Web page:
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Updated: Mar 26, 2021

India is home to 17.86% of the world’s total population; but nearly 76% of its adult population does not understand even the basic notions of finance. According to a survey by Visa on Global Financial Literacy in 2012, India emerged as one of the least financially literate countries, at 23rd rank among 28 countries. A survey by IIM Ahemdabad concluded that only 22% students are equipped with high financial knowledge whereas 50% scored “Very Low” on the financial knowledge barometer.

According to President’s Advisory Council, “Financial illiteracy is not an issue unique to any one population. It affects everyone: men and women, young and old, across all racial and socioeconomic lines. No longer can we stand by and ignore this problem. The economic future of the country depends on it.” It is the conflux knowledge regarding financial, debt and credit management to make financially rational decisions- decisions that are integral to our everyday life.

Not many people, especially in India, are enlightened about the significance of being financial literate. To consider one as “financially literate” just because he/she is either rich or literate, is a fallacy. Everyone saves money for future needs, according to their own abilities. However, the approach to save surplus money is found missing among many people, particularly the younger generation, rural poor and unprivileged sections of our country. It is important to inculcate financial sense among children, too. It not only imparts a sense of financial awareness and responsibility, but also engenders economic sense and core values of social responsibility in them.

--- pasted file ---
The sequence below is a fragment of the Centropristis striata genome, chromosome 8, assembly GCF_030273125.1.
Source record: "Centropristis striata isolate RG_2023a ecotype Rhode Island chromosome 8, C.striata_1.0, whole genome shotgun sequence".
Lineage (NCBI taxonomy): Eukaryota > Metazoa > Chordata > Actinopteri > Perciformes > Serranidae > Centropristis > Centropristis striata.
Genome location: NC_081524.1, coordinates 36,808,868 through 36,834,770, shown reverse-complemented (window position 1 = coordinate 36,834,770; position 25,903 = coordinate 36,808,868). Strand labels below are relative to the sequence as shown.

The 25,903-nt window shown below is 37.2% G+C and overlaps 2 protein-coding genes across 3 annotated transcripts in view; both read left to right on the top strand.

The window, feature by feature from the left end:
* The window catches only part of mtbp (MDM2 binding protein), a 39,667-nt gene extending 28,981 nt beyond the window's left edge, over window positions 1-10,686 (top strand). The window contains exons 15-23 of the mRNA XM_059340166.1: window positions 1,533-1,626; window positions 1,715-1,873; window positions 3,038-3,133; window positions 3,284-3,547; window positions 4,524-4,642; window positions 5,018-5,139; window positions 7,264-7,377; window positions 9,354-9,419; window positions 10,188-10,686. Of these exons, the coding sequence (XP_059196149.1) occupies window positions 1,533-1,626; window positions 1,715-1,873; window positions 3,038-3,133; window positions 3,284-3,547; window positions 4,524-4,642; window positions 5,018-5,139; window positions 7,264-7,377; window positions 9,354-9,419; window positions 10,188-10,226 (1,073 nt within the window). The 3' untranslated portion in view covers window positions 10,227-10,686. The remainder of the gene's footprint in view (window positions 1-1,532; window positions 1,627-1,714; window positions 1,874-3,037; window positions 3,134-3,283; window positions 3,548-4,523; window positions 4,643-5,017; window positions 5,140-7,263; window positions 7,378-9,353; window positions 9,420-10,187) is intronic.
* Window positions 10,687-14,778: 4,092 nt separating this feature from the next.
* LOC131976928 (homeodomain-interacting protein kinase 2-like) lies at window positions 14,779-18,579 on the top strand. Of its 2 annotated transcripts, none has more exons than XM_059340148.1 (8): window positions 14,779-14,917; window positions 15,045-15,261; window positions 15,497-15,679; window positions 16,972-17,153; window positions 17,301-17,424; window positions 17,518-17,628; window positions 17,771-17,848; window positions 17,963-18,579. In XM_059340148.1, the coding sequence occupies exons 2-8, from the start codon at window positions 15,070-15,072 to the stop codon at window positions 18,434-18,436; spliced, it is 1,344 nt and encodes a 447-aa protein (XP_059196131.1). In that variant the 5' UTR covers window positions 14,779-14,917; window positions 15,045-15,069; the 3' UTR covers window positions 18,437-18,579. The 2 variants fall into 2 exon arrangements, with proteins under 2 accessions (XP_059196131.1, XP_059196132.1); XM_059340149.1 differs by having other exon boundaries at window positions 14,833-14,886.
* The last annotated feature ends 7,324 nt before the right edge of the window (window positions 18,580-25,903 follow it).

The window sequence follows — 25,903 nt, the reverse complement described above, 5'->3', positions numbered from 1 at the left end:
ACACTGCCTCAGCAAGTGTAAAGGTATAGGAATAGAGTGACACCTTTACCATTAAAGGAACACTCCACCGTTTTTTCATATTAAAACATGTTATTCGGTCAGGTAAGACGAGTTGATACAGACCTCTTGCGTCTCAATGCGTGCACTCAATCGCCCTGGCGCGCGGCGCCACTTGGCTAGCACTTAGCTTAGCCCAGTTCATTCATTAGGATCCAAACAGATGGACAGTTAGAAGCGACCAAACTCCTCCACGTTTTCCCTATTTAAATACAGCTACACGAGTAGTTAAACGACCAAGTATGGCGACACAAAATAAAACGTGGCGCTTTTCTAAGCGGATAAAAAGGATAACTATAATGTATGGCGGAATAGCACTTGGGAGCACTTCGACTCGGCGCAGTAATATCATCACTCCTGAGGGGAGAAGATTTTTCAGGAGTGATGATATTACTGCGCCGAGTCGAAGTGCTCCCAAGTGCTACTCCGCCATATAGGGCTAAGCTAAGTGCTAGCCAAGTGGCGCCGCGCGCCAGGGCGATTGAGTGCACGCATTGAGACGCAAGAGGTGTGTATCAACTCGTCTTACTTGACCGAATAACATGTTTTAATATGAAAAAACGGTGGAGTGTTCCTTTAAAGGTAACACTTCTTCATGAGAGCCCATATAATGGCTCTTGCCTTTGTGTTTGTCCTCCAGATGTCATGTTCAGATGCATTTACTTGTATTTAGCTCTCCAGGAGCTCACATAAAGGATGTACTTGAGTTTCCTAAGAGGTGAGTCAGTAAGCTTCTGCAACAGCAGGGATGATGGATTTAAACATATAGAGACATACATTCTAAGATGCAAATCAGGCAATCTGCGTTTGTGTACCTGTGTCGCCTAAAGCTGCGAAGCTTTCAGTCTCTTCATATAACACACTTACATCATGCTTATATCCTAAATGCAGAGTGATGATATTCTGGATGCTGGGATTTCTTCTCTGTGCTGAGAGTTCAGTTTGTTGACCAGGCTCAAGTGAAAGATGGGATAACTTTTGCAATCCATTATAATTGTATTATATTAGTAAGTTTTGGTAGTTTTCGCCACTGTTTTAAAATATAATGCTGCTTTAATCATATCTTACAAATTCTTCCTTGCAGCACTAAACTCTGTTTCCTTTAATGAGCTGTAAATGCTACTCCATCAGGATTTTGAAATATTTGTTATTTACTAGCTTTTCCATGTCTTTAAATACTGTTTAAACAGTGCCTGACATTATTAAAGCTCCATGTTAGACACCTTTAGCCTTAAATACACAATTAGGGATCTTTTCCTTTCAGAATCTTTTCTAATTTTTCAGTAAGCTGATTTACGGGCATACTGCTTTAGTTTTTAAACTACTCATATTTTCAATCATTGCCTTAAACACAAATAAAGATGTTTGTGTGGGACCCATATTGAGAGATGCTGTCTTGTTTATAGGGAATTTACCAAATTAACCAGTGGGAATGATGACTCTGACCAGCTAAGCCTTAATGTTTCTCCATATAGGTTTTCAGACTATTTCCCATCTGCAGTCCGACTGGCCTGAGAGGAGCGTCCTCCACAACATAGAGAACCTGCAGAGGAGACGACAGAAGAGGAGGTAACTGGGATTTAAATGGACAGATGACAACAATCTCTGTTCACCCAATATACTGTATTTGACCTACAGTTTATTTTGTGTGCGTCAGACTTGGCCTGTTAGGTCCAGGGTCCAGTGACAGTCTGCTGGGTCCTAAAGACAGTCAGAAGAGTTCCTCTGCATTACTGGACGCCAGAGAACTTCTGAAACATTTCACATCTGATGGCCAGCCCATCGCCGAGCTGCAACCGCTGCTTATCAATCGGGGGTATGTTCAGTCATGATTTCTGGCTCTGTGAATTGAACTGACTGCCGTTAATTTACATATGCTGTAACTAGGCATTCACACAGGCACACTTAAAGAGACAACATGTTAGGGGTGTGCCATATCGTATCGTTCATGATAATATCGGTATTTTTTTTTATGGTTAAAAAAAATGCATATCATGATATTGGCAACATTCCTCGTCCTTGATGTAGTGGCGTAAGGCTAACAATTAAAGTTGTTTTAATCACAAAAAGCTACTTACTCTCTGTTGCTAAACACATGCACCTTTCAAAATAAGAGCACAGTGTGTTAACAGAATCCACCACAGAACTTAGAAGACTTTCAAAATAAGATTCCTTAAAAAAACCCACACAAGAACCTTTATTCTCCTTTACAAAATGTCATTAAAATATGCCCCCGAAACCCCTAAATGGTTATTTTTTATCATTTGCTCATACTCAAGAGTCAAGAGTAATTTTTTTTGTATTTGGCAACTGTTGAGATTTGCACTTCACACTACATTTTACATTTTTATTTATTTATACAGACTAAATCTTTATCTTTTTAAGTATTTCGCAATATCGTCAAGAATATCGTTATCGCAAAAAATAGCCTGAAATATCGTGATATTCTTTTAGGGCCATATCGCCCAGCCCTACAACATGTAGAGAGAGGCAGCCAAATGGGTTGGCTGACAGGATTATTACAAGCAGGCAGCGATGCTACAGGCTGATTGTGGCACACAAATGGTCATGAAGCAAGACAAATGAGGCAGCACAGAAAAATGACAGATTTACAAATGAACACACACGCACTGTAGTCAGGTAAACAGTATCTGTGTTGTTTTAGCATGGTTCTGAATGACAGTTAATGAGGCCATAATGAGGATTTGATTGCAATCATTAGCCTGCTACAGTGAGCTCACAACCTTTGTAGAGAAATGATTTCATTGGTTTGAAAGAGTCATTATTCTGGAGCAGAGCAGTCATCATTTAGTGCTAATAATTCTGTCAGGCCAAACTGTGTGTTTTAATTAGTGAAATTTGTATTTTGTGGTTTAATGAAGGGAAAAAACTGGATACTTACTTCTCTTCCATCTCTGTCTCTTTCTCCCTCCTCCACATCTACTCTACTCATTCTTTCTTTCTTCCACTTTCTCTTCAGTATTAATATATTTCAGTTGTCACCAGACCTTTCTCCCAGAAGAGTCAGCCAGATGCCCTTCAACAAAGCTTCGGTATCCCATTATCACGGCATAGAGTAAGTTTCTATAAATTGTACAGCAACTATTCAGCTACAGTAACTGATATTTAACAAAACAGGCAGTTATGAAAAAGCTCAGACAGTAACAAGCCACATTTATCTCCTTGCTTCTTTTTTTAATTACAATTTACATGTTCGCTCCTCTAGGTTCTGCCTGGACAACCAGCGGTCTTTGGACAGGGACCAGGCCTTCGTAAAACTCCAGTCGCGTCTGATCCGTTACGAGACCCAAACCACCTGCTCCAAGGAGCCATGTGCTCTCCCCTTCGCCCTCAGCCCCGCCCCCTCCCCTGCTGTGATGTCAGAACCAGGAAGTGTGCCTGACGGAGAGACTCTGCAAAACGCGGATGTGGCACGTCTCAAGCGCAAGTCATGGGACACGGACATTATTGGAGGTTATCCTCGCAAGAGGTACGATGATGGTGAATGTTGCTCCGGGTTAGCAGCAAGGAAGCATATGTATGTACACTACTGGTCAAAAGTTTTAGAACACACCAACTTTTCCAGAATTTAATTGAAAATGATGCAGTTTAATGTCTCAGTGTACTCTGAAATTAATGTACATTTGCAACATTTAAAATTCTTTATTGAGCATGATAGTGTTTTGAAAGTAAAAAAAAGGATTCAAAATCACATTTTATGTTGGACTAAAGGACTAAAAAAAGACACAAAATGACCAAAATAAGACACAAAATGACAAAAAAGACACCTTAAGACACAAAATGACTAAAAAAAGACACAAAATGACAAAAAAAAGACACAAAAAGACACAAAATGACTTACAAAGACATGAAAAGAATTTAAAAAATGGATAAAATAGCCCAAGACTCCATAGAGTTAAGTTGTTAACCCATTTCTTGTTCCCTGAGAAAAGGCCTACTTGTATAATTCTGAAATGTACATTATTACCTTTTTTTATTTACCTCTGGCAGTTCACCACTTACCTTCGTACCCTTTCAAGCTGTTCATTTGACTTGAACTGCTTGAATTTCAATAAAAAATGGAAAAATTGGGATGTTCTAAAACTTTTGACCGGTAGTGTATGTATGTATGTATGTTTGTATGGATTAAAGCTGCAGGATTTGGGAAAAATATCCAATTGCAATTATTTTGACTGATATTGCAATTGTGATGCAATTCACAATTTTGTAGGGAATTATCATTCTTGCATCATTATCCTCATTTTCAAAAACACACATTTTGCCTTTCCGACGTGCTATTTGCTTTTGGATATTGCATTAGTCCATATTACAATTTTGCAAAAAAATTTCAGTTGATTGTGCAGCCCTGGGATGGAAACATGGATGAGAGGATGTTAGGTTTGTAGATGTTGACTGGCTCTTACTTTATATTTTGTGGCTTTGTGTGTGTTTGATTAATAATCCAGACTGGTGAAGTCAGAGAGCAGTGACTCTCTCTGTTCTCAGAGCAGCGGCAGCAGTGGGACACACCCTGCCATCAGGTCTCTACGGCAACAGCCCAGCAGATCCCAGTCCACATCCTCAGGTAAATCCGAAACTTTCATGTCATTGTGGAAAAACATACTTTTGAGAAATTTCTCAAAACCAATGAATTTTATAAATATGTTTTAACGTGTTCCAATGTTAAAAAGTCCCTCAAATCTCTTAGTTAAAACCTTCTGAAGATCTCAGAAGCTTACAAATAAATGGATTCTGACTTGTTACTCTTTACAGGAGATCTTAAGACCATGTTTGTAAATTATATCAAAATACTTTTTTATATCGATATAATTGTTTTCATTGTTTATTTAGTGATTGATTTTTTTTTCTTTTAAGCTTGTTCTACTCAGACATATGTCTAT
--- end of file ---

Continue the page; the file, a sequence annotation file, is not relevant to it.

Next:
Financial literacy prepares individuals to recognize and seize important opportunities as they arrive. It also helps in recognizing common signs of fraudulence, and thus assists in protecting financial information. It succours in preparing oneself for retirement as adequate planning is required to save enough money before retirement and know how to handle money once in retirement. Financial literacy aids in learning how to deal with these inevitable life altercations and can help make the process go a lot more smoothly.

Countries around the globe are becoming increasingly aware of the importance of financial education and are already providing a variety of financial education programmes, ranging from Web sites and pamphlets or brochures to training courses and media campaigns. They cover issues such as credit, insurance, investment and retirement saving. In India, Pradhan Mantri Jan Dhan Yojana was one such step towards imparting financial literacy and ensuring access to financial services namely Banking Savings & Deposits Accounts, Remittance, Credit, Insurance and pension in an affordable manner under India’s national mission for financial inclusion. The role of technology in improving financial literacy can never be overlooked. It can be used to accelerate financial literacy via three media: computer, mobile and internet.

Financial inclusion has always been a priority in our country, but, financial literacy is the need of the hour. The financial service industry- either on its own or as required by government regulators- needs to find ways to make it easier for people to make sound decisions. It is essential that each and every section of our society understands the basic concepts of financial management so that everyone contributes towards nation building in a positive manner.

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